Luke informs us that they were children because Elizabeth couldn’t have children, Luke 1:25. This was often frowned upon and looked upon as a disgrace in Jewish times. Luke also tells us that they both were old in age.
Because there were so many priests available from the priestly division of Abijah, and because it was an honour and privilege to serve in the temple, Zechariah was chosen by lot, according to the custom of the priesthood. He was chosen to go into the temple, enter the holy of holies and burn incense, Exodus 30:6-8 / Exodus 30:34.
Zechariah would have burned incense twice a day, Exodus 30:7, the burning of the incense was symbolic of prayer and praise, Psalm 141:2 / Revelation 5:8 / Revelation 8:3-4, an aroma pleasing to God, 1 Samuel 2:28.
The time that Luke mentions for the burning of the insect was probably around 3:00 pm. This was the time when all the worshippers gathered together outside for prayer, Exodus 30:6-8.
Then came the day when Zacharias, while burning incense at the temple, saw an angel, that is, Gabriel, Luke 1:19. The altar of incense was part of the furniture within the temple and was situated near the veil which separated the Holy Place from the Most Holy Place in the temple, Exodus 30:2 / Exodus 27:2.
Zacharias was startled by the appearance of the angel but perhaps he was even more surprised by what the angel told him. Elizabeth would bear a child in her old age! They would name him John, Luke 1:57 / Luke 1:60 / Luke 1:63, and he would be set apart for a special purpose.
When John is born many people will rejoice because of the miraculous events surrounding his birth. They would rejoice because his birth signified the hope of Israel was about to come, Malachi 3:1 / Luke 1:58.
John would be great in the sight of the Lord because he was going to be the greatest of all of God’s prophets, he was the forerunner of the Messiah, that is Jesus, Matthew 11:11.
John would conform to some of the Nazarite laws, Numbers 6:1-21, he would not drink any strong wine or drink, Ephesians 5:18.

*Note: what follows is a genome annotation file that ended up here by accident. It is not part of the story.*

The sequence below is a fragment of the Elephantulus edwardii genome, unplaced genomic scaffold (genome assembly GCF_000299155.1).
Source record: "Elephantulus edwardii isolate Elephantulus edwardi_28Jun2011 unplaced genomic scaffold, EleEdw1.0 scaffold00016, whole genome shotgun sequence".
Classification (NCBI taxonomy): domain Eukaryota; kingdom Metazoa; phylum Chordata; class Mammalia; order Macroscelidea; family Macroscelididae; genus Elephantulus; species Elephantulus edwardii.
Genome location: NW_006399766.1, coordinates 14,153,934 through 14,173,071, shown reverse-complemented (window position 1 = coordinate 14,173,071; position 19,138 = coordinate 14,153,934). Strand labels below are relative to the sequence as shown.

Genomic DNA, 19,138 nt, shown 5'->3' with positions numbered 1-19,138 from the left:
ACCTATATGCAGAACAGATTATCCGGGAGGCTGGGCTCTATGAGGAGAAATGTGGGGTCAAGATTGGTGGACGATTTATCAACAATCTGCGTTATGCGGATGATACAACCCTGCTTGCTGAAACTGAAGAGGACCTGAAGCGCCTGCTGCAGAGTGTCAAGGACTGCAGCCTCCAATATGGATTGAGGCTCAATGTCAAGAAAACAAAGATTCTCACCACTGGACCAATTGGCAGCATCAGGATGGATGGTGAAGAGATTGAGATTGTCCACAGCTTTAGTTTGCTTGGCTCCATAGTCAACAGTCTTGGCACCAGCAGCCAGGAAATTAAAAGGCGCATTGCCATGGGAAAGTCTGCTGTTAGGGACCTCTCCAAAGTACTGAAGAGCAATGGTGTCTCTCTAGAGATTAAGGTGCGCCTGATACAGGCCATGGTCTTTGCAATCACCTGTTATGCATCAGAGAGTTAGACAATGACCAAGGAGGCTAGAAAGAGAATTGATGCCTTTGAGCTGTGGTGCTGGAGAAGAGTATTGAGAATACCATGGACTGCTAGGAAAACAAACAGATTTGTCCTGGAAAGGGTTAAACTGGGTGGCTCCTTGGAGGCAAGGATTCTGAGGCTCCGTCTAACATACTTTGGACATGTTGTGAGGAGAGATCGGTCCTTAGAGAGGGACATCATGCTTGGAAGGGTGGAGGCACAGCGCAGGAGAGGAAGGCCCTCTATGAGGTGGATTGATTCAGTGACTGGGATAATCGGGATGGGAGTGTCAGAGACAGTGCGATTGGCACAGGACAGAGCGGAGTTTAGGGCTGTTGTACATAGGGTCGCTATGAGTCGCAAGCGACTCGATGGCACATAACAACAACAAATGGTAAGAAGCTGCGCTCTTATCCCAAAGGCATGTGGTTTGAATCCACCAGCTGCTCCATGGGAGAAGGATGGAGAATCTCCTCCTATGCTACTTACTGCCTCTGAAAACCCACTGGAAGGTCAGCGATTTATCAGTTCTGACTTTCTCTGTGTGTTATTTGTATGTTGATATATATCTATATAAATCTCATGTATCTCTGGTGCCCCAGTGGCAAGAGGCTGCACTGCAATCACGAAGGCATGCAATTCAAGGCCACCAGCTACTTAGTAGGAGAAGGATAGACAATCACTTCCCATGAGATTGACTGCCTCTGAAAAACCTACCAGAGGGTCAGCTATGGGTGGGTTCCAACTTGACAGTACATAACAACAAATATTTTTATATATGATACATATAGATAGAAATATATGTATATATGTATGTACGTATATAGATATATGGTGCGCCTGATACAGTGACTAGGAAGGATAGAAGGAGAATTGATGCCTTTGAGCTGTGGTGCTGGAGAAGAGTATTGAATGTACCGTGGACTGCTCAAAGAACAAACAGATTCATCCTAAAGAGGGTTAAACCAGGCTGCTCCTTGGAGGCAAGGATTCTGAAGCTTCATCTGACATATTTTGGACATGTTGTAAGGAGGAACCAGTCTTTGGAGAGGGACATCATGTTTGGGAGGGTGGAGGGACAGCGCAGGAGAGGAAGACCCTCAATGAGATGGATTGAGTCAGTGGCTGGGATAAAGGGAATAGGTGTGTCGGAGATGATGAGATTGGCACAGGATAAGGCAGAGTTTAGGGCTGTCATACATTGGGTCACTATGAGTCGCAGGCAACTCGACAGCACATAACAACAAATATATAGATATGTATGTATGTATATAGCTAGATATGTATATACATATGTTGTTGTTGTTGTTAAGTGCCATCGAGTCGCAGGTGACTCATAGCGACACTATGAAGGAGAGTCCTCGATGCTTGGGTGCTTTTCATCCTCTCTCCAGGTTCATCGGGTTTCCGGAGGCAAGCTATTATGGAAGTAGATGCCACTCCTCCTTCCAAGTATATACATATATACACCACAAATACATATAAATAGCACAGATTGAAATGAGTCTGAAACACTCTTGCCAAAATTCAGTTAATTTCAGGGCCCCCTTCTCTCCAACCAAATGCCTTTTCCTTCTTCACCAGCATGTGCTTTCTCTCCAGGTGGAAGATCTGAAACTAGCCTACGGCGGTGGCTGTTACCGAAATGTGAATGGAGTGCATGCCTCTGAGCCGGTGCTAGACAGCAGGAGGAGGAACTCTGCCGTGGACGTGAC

Ash, in his commentary, says the following.
‘Some facets of the Nazarite vow are not specified here, e.g., allowing the hair to grow.’
John would have a miraculous relationship with God from the time of his conception, Luke 1:41. He was filled with the Spirit in terms of God revealing to Him the message he was to deliver.
Coffman, in his commentary, says the following.
‘It is impossible to avoid the significance of the contrast in this verse between intoxicating ‘spirits’ which John would renounce and the ‘Spirit’ who would be in him, filling him, even from his mother’s womb, and for his whole life. The same contrast was evident on Pentecost when the apostles were not ‘drunk with wine’ but filled with ‘the Spirit’. Paul wrote, ‘And be not drunken with wine wherein is riot, but be filled with the Spirit’, Ephesians 5:18. Strong drink is an unqualified curse upon the earth and, although Christ did not require the kind of abstinence which marked the life of John the Baptist, drunkenness is forbidden, as well as an association with a drunkard, 1 Corinthians 5:11.’
John’s mission was simple, he had to prepare the way for the Lord and call the people to repentance, Matthew 3:1-12. John would be the fulfilment of Malachi 4:5-6 / Matthew 3:2 / Matthew 17:9-13, in reference to Elijah.
John will turn the hearts of the parents to their children and the disobedient to the wisdom of the righteous, Malachi 4:5-6. In other words, John will prepare the hearts of people for the coming of the Messiah, John 1:35ff.
Zacharias was shocked! And wanted to know how this could happen because he and Elizabeth were old in age. The angel reveals himself to be Gabriel, Daniel 8:16 / Daniel 9:21.
Gabriel also reveals that he stands in the presence of God, 1 Kings 10:8 / 1 Kings 12:6 / 1 Kings 17:1 / Proverbs 22:29, and he has been sent to speak to Zacharias, Hebrews 1:7 / Hebrews 1:14, and tell him the good news, that is the birth of his son.
Because Zacharias had doubted Gabriel’s words, Gabriel gave him a sign, that he wouldn’t be able to talk until the birth of his son, Luke 1:62. Zacharias also lost his hearing at the same time. Of course, the angel proved to be correct, and after nine months the priest and his wife had a son, Luke 1:57.
God’s people had obviously been used to the timetable of how long a priest should take to do his job in the sanctuary, and so when Zechariah didn’t come out at the proper time, they began to worry about him.